Common Sense Tools for the Friend of Someone Who is Brainwashed!
Most of us know or have known someone we care about who has come under the influence of a perpetrator using him/her for self-serving purposes.
Very smart, educated, healthy people can, for some unknown, reason come under the spell of opportunistic, toxic, and insecure people. It is very puzzling for an observer of this phenomena to understand how the brainwashed person can’t see what is happening.
How it happens is a complicated process which we won’t address here. How we can help these people as a friend is, however, something we will tackle here. You will also see similarities to our conversation regarding befriending victims. But being brainwashed by another, in my assessment, is much more complicated and dangerous. When someone is brainwashed they may be at risk for joining a cult and blindly following the orders of that cult.
We must find our old friend compassion and understand how powerful this emotion is during times when our friends/loved ones seem to have lost their brains/common sense. Manipulative people, knowingly or unknowingly, can use very effective emotional tools to hijack another’s brain. Once they have accomplished this, they pretty much can control the brainwashed person.
There is a loyalty, a belief system, a history, a distrust of others, a lack of self- esteem, a lack of belief in one’s own thoughts, a loss of sense of self, and a loss of contact with reality for starters that interferes with the brainwashed person getting help.
Compassion for the victim’s suffering is not something the perpetrator will be giving to his victim. Compassion, for this discussion, is the ability to be concerned for someone’s suffering with kindness and tolerance. Someone needs to understand somewhere, somehow, you have lost your sense of self and someone needs to gently coax you, the victim into seeing this. Compassion will be a big help here, even if you never say anything, but rather just come from the understanding that this situation is difficult.
After listening to and understanding this person is under the influence of someone who is taking advantage of him/her for the purposes of controlling to manipulate, your best move is to start to question the person’s distorted reality. You want to come from your heart as you question their reality. There will be little phrases you can interject:
- I don’t see it that way.
- Funny I was thinking the opposite was true.
- I remember when you and I were more in agreement on major issues like this one.
- That sounds like bad behavior to me.
- Are those your thoughts or someone else’s?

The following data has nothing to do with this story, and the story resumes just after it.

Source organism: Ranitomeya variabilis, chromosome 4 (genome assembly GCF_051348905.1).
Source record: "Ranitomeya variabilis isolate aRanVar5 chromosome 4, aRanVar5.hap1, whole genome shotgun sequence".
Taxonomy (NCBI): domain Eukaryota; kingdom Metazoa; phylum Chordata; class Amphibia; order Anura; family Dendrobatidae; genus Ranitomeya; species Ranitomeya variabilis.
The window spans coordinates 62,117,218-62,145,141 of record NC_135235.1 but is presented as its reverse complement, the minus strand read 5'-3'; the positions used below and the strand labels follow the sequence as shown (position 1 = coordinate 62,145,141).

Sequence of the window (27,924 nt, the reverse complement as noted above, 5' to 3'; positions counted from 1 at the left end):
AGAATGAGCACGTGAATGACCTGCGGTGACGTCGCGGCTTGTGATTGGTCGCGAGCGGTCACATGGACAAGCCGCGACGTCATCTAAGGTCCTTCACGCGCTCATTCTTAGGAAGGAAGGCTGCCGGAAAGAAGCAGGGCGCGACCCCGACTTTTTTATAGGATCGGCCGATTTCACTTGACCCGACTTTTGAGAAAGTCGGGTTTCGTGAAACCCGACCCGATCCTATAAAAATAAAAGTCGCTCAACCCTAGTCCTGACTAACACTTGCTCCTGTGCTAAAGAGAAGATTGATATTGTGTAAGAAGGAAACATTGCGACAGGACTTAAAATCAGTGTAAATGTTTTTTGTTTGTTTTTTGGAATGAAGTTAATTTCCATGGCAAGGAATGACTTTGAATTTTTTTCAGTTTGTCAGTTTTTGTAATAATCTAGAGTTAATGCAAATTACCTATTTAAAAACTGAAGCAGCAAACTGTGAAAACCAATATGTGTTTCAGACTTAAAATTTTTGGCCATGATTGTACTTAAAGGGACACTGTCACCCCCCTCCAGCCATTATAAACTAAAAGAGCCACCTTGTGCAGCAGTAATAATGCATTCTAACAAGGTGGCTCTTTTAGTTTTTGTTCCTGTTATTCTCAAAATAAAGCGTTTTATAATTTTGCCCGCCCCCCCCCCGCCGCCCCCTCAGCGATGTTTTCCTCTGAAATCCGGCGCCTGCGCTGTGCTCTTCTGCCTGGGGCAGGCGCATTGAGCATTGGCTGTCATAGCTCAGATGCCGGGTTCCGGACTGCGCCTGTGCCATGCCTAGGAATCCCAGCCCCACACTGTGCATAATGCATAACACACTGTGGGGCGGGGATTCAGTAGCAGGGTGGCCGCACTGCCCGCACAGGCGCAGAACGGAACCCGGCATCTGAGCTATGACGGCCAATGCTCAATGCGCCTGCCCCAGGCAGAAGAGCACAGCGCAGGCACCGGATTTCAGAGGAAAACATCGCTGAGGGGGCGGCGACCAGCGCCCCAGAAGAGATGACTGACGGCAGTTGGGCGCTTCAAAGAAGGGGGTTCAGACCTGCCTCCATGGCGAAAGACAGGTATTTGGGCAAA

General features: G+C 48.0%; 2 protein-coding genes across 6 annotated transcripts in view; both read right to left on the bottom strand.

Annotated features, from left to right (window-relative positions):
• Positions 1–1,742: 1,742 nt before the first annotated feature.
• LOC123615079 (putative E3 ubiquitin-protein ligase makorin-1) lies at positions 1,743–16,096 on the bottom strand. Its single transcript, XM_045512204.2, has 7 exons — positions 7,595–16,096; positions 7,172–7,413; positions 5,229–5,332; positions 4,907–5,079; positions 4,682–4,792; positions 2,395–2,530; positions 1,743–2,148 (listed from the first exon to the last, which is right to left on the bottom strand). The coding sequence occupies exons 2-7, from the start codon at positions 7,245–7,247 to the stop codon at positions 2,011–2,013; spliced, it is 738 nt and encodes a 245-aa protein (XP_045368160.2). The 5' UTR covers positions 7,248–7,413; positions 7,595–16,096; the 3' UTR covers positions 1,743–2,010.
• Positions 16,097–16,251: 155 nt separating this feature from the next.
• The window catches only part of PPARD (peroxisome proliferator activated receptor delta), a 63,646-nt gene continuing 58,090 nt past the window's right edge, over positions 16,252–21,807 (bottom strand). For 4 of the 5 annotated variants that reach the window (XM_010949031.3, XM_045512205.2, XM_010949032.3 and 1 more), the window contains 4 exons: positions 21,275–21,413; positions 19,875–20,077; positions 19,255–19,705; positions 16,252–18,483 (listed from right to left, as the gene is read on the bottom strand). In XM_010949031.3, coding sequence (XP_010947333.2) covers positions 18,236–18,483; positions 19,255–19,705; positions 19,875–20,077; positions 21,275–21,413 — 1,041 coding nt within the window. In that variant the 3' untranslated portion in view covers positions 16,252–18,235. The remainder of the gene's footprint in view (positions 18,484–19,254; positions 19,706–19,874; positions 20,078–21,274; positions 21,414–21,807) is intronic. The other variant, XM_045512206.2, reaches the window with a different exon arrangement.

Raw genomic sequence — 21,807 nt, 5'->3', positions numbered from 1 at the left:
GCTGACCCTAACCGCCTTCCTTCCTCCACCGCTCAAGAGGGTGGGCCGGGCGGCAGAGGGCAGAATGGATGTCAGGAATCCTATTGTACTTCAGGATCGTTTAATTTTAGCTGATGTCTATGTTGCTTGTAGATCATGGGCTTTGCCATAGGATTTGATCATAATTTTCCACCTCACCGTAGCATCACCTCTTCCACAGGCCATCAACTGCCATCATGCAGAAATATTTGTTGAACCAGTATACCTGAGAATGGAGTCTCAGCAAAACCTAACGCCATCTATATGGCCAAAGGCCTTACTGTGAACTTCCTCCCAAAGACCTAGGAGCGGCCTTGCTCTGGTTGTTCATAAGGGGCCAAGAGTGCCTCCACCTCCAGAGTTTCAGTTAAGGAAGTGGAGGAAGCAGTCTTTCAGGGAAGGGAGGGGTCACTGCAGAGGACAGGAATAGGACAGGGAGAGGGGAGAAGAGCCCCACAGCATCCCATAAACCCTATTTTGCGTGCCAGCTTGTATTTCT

Remember, we are bumping up against the distorted reality the perpetrator has sold them as truth. We are also challenged with the person’s bonding with the perpetrator and/or the perpetrator’s ideals. So how do you gently nudge the brainwashed person into remembering who they were and how far from center they have become? We want to help them regain a sense of their self. Some examples of honest seeds to plant are:
- Remember how much fun we use to have hiking that crazy trail by the river? We laughed so much it never seem difficult.
- Remember when we agreed we would never allow anyone to interfere with our friendship?
- Do you think you will ever be able to get back to being involved in the things that have always been so important to you?
- When was the last time you saw your family for the holidays/friends for a trip?
- When did you start mistrusting people?
- I don’t remember you ever being this sad.
- Your world seems so small. I don’t remember you so antisocial.
- Do you miss your old friends/life?
Obviously, you need to ask questions appropriate to the situation, but to be successful, brainwashing must shut down new information coming in. By relating to the person in a way that reminds him/her of how life use to be and feel, you can hope to give the person some new information. If you can trigger your friend into remembering when he/she was an autonomous person, it may help weaken the brainwashing.
Watching someone have his/her brain hijacked is very painful. Why can’t he/she see what is going on? Why can’t I just shake him/her and get my friend back? Read some of the literature from people who explain what happened to them. You will start to realize it is like having a blanket thrown over their head. If any light starts to get in, the perpetrator will fight to keep the darkness.
Rationalizing also kicks in for the victims and explains away irrational behavior. Who knows why, when, or what causes someone to finally say “no more”? Even after they begin to see the light, it is a long road back. The bonding with the perpetrator is a very powerful damaging tie that must be broken. Again, this takes time.
A few steps forward, several steps backward, and hopefully — eventually — there will be more forward. While you are being patient, it is important you live your life, set boundaries to take care of yourself and pay attention to what gets positive results.
Again, it is important to forgive yourself for your feelings of anger and frustration. Forgive the victim for his/her blindness and vulnerability. Forgive yourself for the boundaries you must set so you don’t dive too deeply into the mess. Forgive life for sending this challenge.
Forgiving the perpetrator will probably be last on the list, but also a necessary assignment.
Images Courtesy of iStock
This article was originally published on Recovery.org
© 2019 Dr. Anne Brown; Psychotherapist, Speaker, and Author of Backbone Power The Science of Saying No. Permission needed for any form of reproduction.
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Originally published at https://backbonepower.com on January 8, 2018.